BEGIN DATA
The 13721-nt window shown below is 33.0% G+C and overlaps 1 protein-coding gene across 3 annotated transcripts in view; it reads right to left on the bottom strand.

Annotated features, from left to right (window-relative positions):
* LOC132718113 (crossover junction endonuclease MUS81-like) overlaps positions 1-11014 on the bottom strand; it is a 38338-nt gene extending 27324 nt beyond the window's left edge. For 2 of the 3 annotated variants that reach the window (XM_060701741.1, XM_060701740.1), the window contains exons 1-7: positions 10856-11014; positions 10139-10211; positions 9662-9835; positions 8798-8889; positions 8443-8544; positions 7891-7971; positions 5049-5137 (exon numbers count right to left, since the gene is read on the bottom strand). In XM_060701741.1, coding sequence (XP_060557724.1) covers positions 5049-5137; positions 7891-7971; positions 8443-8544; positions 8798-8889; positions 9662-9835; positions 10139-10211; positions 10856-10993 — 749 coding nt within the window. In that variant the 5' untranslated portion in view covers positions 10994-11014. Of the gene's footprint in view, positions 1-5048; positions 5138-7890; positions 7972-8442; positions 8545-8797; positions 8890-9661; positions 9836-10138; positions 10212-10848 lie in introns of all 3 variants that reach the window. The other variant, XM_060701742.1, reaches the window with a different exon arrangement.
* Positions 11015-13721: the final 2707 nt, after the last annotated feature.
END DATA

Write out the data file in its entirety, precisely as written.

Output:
The 13721-nt window shown below is 33.0% G+C and overlaps 1 protein-coding gene across 3 annotated transcripts in view; it reads right to left on the bottom strand.

Annotated features, from left to right (window-relative positions):
* LOC132718113 (crossover junction endonuclease MUS81-like) overlaps positions 1-11014 on the bottom strand; it is a 38338-nt gene extending 27324 nt beyond the window's left edge. For 2 of the 3 annotated variants that reach the window (XM_060701741.1, XM_060701740.1), the window contains exons 1-7: positions 10856-11014; positions 10139-10211; positions 9662-9835; positions 8798-8889; positions 8443-8544; positions 7891-7971; positions 5049-5137 (exon numbers count right to left, since the gene is read on the bottom strand). In XM_060701741.1, coding sequence (XP_060557724.1) covers positions 5049-5137; positions 7891-7971; positions 8443-8544; positions 8798-8889; positions 9662-9835; positions 10139-10211; positions 10856-10993 — 749 coding nt within the window. In that variant the 5' untranslated portion in view covers positions 10994-11014. Of the gene's footprint in view, positions 1-5048; positions 5138-7890; positions 7972-8442; positions 8545-8797; positions 8890-9661; positions 9836-10138; positions 10212-10848 lie in introns of all 3 variants that reach the window. The other variant, XM_060701742.1, reaches the window with a different exon arrangement.
* Positions 11015-13721: the final 2707 nt, after the last annotated feature.